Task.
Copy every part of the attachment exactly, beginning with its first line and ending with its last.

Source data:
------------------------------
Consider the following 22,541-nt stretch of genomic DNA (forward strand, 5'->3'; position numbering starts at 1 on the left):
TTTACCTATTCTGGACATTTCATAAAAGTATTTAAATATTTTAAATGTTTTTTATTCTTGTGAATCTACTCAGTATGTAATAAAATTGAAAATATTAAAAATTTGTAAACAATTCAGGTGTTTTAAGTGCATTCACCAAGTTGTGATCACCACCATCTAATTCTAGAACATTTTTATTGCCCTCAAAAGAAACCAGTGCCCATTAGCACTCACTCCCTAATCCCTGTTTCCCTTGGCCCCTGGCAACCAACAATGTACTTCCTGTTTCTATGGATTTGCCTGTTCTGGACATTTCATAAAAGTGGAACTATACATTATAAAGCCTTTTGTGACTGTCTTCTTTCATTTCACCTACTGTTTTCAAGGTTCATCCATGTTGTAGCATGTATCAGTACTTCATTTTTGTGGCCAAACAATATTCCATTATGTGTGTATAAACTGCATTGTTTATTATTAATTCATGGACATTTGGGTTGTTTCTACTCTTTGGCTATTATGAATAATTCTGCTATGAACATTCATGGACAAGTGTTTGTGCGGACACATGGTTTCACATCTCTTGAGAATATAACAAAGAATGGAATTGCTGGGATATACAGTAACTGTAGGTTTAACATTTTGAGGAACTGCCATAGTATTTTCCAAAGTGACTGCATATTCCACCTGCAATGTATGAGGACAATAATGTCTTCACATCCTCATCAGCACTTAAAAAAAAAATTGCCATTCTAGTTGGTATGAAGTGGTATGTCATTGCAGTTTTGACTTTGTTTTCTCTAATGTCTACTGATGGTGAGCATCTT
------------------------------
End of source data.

Consider the following 22,541-nt stretch of genomic DNA (forward strand, 5'->3'; position numbering starts at 1 on the left):
TTTACCTATTCTGGACATTTCATAAAAGTATTTAAATATTTTAAATGTTTTTTATTCTTGTGAATCTACTCAGTATGTAATAAAATTGAAAATATTAAAAATTTGTAAACAATTCAGGTGTTTTAAGTGCATTCACCAAGTTGTGATCACCACCATCTAATTCTAGAACATTTTTATTGCCCTCAAAAGAAACCAGTGCCCATTAGCACTCACTCCCTAATCCCTGTTTCCCTTGGCCCCTGGCAACCAACAATGTACTTCCTGTTTCTATGGATTTGCCTGTTCTGGACATTTCATAAAAGTGGAACTATACATTATAAAGCCTTTTGTGACTGTCTTCTTTCATTTCACCTACTGTTTTCAAGGTTCATCCATGTTGTAGCATGTATCAGTACTTCATTTTTGTGGCCAAACAATATTCCATTATGTGTGTATAAACTGCATTGTTTATTATTAATTCATGGACATTTGGGTTGTTTCTACTCTTTGGCTATTATGAATAATTCTGCTATGAACATTCATGGACAAGTGTTTGTGCGGACACATGGTTTCACATCTCTTGAGAATATAACAAAGAATGGAATTGCTGGGATATACAGTAACTGTAGGTTTAACATTTTGAGGAACTGCCATAGTATTTTCCAAAGTGACTGCATATTCCACCTGCAATGTATGAGGACAATAATGTCTTCACATCCTCATCAGCACTTAAAAAAAAAATTGCCATTCTAGTTGGTATGAAGTGGTATGTCATTGCAGTTTTGACTTTGTTTTCTCTAATGTCTACTGATGGTGAGCATCTT